I was at a presentation recently when I heard the presenter voice her frustration with the word ”self-care.” I was shocked by it because I really have never had anybody have a problem with that word. But she went on to say, “I hate the notion that a yoga class could fix my depression.” When I heard that, a lightbulb went off in my head: self-care, just like therapy, is often seen as a means to fix things instead of seeing it as a way to balance your systems and use the tools that God has given you.
If we are approaching self-care as a way to fix what we are feeling, then we are way off on our understanding of this word. Self-care doesn’t fix anything; self-care is a tool to help us cope with the stressors that are going on around us and find balance in our lives.
Self-care For Church Workers
A question all church workers should answer is this: “Are you pouring into yourself as much as you pour out to others?” A lot of church workers or people in the helping profession would probably answer no because that would be selfish. I find it frustrating that we view self-care as a selfish thing. God never said don’t spend time on yourself. In fact he modeled the exact opposite. I could give you all types of biblical and theological reasons that you should take time for yourself, but ultimately you won’t do it unless you see a benefit to it. I want to stress that long-term benefits of self-care don’t happen overnight.
You love people; you care for God’s people, but often as church workers we struggle to recognize that we are part of his flock. Rick, our Ministry Care Coordinator at Lutheran Counseling Services, will often share how important it is to be part of the crowd… to be fed by your Savior. If not, you will burn out. The term ”burn out” actually paints such an accurate picture of what happens to us internally when we don’t care for ourselves. It’s the idea that the passion that we carry inside of us to serve God’s people will burn out if you don’t take care of it.
So how do we do that? How do we give care to ourselves? It starts by saying “no” to other things. I know we all hate the word and we’re not very good at even saying it, but the word “no” allows us to free up time in our schedule for things that God has called us to do. He’s called you to take care of yourself. In the work that I do, I have found that in moments where someone says no to people, or actually “not right now,” it empowers them to do things for themselves. It gives them the opportunity not to rely on me, their therapist, for things that they are capable to do on their own. Your “no” can actually help those you are working to serve and will ultimately help you care for yourself.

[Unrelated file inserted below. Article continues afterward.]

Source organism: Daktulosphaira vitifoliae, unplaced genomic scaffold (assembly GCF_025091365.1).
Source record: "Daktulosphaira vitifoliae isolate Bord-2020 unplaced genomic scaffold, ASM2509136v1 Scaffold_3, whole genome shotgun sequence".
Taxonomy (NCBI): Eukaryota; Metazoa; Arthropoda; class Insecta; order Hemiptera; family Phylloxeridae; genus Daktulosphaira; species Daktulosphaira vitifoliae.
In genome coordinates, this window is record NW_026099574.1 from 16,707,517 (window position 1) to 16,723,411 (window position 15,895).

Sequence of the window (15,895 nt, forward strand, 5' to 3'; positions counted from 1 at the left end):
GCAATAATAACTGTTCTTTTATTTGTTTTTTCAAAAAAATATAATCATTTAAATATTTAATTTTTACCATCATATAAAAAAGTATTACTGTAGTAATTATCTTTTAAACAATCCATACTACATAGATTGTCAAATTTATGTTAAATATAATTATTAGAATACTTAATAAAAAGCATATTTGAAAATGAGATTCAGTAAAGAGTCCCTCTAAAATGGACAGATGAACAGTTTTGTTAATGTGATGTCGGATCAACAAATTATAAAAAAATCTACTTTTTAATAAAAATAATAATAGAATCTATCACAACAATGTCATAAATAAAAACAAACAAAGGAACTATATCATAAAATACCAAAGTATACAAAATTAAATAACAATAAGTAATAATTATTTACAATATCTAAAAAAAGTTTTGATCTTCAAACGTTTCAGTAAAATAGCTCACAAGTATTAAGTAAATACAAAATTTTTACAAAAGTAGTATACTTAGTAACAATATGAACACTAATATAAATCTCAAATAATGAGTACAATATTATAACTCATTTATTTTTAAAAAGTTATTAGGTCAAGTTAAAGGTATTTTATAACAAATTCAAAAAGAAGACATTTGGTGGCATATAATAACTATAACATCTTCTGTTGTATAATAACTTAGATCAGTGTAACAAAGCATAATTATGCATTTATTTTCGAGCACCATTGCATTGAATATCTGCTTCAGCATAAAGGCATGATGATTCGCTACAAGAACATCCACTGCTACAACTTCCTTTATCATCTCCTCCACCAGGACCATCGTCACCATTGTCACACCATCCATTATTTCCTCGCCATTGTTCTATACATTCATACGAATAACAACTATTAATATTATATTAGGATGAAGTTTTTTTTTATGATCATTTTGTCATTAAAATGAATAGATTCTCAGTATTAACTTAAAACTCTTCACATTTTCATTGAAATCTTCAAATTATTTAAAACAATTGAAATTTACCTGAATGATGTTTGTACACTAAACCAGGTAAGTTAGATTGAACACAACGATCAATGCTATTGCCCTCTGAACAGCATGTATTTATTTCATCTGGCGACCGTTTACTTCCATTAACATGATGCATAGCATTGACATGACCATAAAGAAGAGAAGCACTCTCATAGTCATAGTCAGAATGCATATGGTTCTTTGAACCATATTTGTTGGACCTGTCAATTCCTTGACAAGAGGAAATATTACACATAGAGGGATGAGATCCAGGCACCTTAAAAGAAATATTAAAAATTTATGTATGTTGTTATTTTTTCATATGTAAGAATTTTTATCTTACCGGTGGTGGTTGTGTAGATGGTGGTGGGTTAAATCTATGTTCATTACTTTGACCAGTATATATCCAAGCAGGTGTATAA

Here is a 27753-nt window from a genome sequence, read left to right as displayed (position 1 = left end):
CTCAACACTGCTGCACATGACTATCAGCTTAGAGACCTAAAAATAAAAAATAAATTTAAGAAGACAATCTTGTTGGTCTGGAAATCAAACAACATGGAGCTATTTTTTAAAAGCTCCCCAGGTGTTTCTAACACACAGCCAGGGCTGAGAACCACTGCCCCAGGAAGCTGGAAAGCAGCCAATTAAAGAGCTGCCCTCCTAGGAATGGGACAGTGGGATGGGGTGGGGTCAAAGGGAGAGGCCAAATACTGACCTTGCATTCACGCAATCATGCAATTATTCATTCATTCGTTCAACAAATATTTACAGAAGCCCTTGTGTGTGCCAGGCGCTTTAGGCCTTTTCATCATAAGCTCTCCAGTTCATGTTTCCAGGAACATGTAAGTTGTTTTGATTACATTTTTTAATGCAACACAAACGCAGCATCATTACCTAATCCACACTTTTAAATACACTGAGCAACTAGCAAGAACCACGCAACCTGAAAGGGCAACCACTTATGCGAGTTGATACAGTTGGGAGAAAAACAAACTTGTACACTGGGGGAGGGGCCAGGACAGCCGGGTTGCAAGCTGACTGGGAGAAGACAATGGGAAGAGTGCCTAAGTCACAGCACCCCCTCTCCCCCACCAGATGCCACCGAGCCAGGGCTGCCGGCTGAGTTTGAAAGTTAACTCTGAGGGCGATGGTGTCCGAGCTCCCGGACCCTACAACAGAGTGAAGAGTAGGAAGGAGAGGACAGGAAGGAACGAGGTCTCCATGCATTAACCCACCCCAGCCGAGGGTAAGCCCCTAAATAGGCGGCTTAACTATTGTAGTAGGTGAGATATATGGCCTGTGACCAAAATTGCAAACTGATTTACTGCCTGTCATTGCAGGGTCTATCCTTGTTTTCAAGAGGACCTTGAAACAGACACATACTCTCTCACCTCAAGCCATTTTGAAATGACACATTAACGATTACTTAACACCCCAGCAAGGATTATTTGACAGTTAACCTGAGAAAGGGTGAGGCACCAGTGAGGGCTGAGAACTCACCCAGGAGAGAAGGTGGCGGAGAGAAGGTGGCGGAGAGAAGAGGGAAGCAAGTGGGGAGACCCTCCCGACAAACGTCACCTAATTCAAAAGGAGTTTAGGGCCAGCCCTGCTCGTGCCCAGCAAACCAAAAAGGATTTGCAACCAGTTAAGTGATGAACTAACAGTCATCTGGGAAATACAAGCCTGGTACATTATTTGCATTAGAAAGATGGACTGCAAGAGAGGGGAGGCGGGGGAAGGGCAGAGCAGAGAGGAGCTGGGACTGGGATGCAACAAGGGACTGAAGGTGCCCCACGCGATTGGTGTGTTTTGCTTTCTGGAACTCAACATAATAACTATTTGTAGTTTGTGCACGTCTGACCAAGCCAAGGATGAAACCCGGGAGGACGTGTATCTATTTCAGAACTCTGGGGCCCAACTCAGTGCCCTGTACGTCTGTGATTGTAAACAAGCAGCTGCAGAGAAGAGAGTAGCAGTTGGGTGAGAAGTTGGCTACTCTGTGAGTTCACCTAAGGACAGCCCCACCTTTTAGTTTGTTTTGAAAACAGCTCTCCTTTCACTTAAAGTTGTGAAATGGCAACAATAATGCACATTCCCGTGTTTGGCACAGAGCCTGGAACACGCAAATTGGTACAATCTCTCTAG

If we are saying “no” to other people then what do we say “yes” to for our own self-care? You should be saying yes to things that fill you up. Most often I find that people confuse self-care with avoidance activities. Netflix binging is avoidance. Mindless computer games are avoidance. Excessive drinking is avoidance. Self-care is engaging in activities not just to feel good, but activities that will fuel you. Exercise, meditation, spiritual practices, rest, activities in nature, hobbies, crafts, or reading can all be things that fill us. Time with friends and family that is fulfilling, not draining, is important as well. What activities can you walk away from and feel refueled? That is where you need to make sure you spend some time.
Taking Time for Self-care
Time can be the real issue as to why most of us don’t take time for self-care. So one thought on this matter… add grace. If you are going to take a couple of hours to focus on you, then lay the guilt aside. Step boldly into that decision and let others around you know. We often feel if we take time for ourselves we will have to work 10 times harder when we get back to work to catch up. It’s important and vital for self-care to change the way you view work and the tasks laid upon you. Truth is you put more pressure on yourself than others around you do. So when it comes to a time issue, it is all about how you view expectations you lay upon yourself.
You are part of God’s flock and He has called you to care for the body He has given you. Take time to fill it up and take care of the passion inside of you to serve God’s people.
Megan Miessler is the Executive Director of Lutheran Counseling Services serving church workers in the Florida/Georgia District. As a licensed clinical social worker, Megan helps children and families with depression, anxiety, crisis intervention, school counseling, and marriage therapy.